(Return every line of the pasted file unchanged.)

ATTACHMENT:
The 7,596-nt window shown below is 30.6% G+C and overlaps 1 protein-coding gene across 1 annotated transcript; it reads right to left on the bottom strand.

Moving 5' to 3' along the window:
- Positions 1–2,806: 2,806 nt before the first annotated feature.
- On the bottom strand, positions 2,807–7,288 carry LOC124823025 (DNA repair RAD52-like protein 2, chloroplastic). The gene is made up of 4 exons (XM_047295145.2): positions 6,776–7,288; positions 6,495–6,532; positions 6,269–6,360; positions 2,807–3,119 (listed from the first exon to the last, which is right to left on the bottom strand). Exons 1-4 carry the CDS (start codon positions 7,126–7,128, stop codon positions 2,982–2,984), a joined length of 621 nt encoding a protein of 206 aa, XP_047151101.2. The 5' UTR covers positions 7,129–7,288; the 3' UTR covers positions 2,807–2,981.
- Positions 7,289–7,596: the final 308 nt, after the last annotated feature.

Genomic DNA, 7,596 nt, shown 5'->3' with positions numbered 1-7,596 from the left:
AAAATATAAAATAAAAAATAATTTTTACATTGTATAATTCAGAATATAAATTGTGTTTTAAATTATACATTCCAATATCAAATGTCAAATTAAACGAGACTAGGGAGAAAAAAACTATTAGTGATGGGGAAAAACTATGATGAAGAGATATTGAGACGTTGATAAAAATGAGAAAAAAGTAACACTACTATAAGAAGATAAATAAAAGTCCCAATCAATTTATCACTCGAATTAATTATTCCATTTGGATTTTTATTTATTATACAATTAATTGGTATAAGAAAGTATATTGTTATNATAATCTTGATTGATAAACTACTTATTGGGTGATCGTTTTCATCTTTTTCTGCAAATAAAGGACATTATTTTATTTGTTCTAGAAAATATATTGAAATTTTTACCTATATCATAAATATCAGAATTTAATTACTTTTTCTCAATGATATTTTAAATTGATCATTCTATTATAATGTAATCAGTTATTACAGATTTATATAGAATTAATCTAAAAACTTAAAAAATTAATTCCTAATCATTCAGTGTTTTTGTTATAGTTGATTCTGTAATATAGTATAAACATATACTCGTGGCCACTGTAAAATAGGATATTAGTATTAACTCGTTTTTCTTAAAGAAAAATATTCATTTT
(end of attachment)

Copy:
The 7,596-nt window shown below is 30.6% G+C and overlaps 1 protein-coding gene across 1 annotated transcript; it reads right to left on the bottom strand.

Moving 5' to 3' along the window:
- Positions 1–2,806: 2,806 nt before the first annotated feature.
- On the bottom strand, positions 2,807–7,288 carry LOC124823025 (DNA repair RAD52-like protein 2, chloroplastic). The gene is made up of 4 exons (XM_047295145.2): positions 6,776–7,288; positions 6,495–6,532; positions 6,269–6,360; positions 2,807–3,119 (listed from the first exon to the last, which is right to left on the bottom strand). Exons 1-4 carry the CDS (start codon positions 7,126–7,128, stop codon positions 2,982–2,984), a joined length of 621 nt encoding a protein of 206 aa, XP_047151101.2. The 5' UTR covers positions 7,129–7,288; the 3' UTR covers positions 2,807–2,981.
- Positions 7,289–7,596: the final 308 nt, after the last annotated feature.

Genomic DNA, 7,596 nt, shown 5'->3' with positions numbered 1-7,596 from the left:
AAAATATAAAATAAAAAATAATTTTTACATTGTATAATTCAGAATATAAATTGTGTTTTAAATTATACATTCCAATATCAAATGTCAAATTAAACGAGACTAGGGAGAAAAAAACTATTAGTGATGGGGAAAAACTATGATGAAGAGATATTGAGACGTTGATAAAAATGAGAAAAAAGTAACACTACTATAAGAAGATAAATAAAAGTCCCAATCAATTTATCACTCGAATTAATTATTCCATTTGGATTTTTATTTATTATACAATTAATTGGTATAAGAAAGTATATTGTTATNATAATCTTGATTGATAAACTACTTATTGGGTGATCGTTTTCATCTTTTTCTGCAAATAAAGGACATTATTTTATTTGTTCTAGAAAATATATTGAAATTTTTACCTATATCATAAATATCAGAATTTAATTACTTTTTCTCAATGATATTTTAAATTGATCATTCTATTATAATGTAATCAGTTATTACAGATTTATATAGAATTAATCTAAAAACTTAAAAAATTAATTCCTAATCATTCAGTGTTTTTGTTATAGTTGATTCTGTAATATAGTATAAACATATACTCGTGGCCACTGTAAAATAGGATATTAGTATTAACTCGTTTTTCTTAAAGAAAAATATTCATTTT